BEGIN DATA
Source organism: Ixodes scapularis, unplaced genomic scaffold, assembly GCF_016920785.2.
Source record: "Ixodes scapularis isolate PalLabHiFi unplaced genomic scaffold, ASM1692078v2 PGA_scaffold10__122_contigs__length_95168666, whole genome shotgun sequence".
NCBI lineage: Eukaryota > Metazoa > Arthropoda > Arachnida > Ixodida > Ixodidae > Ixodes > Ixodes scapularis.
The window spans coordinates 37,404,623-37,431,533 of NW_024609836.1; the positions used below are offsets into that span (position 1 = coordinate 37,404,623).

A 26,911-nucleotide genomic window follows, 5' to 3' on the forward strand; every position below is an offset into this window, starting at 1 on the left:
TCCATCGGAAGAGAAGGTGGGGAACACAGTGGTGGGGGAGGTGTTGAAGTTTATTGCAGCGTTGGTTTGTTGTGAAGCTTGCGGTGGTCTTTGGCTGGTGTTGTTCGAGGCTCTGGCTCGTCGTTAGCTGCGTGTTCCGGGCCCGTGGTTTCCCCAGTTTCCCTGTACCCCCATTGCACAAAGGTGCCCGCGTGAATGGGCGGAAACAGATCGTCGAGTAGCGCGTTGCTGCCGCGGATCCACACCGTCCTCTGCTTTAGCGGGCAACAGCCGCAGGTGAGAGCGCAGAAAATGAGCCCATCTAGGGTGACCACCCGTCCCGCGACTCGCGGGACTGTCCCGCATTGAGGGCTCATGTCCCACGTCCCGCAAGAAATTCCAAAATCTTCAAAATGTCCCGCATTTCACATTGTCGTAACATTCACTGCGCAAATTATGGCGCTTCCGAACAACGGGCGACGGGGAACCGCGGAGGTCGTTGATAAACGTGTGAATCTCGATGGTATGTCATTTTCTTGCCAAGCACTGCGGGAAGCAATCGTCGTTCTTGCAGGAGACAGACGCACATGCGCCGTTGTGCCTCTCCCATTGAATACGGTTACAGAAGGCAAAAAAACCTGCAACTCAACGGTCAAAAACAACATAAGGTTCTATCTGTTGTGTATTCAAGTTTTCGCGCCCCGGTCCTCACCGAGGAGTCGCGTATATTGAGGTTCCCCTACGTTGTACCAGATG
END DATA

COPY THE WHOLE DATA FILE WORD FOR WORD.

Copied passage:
Source organism: Ixodes scapularis, unplaced genomic scaffold, assembly GCF_016920785.2.
Source record: "Ixodes scapularis isolate PalLabHiFi unplaced genomic scaffold, ASM1692078v2 PGA_scaffold10__122_contigs__length_95168666, whole genome shotgun sequence".
NCBI lineage: Eukaryota > Metazoa > Arthropoda > Arachnida > Ixodida > Ixodidae > Ixodes > Ixodes scapularis.
The window spans coordinates 37,404,623-37,431,533 of NW_024609836.1; the positions used below are offsets into that span (position 1 = coordinate 37,404,623).

A 26,911-nucleotide genomic window follows, 5' to 3' on the forward strand; every position below is an offset into this window, starting at 1 on the left:
TCCATCGGAAGAGAAGGTGGGGAACACAGTGGTGGGGGAGGTGTTGAAGTTTATTGCAGCGTTGGTTTGTTGTGAAGCTTGCGGTGGTCTTTGGCTGGTGTTGTTCGAGGCTCTGGCTCGTCGTTAGCTGCGTGTTCCGGGCCCGTGGTTTCCCCAGTTTCCCTGTACCCCCATTGCACAAAGGTGCCCGCGTGAATGGGCGGAAACAGATCGTCGAGTAGCGCGTTGCTGCCGCGGATCCACACCGTCCTCTGCTTTAGCGGGCAACAGCCGCAGGTGAGAGCGCAGAAAATGAGCCCATCTAGGGTGACCACCCGTCCCGCGACTCGCGGGACTGTCCCGCATTGAGGGCTCATGTCCCACGTCCCGCAAGAAATTCCAAAATCTTCAAAATGTCCCGCATTTCACATTGTCGTAACATTCACTGCGCAAATTATGGCGCTTCCGAACAACGGGCGACGGGGAACCGCGGAGGTCGTTGATAAACGTGTGAATCTCGATGGTATGTCATTTTCTTGCCAAGCACTGCGGGAAGCAATCGTCGTTCTTGCAGGAGACAGACGCACATGCGCCGTTGTGCCTCTCCCATTGAATACGGTTACAGAAGGCAAAAAAACCTGCAACTCAACGGTCAAAAACAACATAAGGTTCTATCTGTTGTGTATTCAAGTTTTCGCGCCCCGGTCCTCACCGAGGAGTCGCGTATATTGAGGTTCCCCTACGTTGTACCAGATG